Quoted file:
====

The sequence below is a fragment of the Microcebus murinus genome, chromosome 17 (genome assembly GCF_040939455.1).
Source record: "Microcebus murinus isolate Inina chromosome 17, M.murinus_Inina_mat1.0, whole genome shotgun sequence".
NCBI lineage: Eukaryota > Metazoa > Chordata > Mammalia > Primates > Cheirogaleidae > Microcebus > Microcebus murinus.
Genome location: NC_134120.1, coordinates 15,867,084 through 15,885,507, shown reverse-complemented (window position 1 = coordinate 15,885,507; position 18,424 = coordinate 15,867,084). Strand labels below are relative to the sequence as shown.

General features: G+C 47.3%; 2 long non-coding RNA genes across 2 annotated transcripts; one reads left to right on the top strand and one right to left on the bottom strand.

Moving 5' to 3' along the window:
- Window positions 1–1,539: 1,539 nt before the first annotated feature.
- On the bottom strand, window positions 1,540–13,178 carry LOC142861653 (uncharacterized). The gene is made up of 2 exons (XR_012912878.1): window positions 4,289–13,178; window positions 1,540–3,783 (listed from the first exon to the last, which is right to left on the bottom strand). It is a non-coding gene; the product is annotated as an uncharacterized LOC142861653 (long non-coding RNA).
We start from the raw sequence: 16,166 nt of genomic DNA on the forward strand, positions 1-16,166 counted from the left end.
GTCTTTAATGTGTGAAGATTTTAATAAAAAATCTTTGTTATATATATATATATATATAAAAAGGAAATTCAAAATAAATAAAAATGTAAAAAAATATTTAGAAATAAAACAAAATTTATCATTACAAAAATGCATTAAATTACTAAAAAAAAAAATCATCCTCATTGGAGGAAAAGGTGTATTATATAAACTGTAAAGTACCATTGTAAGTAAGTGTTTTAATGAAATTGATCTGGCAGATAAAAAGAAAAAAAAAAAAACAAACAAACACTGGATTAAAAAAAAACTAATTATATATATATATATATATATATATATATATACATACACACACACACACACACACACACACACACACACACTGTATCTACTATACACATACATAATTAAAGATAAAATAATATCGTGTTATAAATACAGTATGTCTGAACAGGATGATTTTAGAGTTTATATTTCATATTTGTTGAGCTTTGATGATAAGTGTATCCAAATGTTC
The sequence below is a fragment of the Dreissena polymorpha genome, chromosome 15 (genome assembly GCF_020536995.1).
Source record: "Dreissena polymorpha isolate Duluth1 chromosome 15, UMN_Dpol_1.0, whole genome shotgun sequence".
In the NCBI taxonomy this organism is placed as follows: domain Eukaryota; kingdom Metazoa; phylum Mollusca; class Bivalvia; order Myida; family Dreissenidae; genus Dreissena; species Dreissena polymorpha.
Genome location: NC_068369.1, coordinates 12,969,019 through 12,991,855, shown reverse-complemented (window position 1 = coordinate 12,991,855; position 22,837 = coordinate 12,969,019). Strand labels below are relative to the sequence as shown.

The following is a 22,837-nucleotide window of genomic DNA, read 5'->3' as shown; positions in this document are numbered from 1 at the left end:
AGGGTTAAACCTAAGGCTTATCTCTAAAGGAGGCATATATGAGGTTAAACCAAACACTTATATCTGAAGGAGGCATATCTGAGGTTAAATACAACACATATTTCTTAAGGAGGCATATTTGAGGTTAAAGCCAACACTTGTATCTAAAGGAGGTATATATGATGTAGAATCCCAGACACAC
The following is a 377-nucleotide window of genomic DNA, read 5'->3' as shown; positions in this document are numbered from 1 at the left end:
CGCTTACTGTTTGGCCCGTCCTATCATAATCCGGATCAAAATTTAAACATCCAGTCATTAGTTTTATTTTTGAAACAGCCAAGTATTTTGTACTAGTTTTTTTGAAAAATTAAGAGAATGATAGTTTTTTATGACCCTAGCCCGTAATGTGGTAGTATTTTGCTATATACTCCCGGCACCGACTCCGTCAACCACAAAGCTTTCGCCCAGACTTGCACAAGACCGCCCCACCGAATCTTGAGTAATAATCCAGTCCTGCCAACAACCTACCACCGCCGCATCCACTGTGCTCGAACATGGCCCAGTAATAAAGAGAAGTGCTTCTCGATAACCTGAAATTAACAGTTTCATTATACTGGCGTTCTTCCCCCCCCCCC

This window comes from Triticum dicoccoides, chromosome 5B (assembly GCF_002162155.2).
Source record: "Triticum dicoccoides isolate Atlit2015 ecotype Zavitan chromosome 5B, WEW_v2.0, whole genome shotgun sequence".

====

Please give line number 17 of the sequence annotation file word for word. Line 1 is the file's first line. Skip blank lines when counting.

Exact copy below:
The following is a 377-nucleotide window of genomic DNA, read 5'->3' as shown; positions in this document are numbered from 1 at the left end: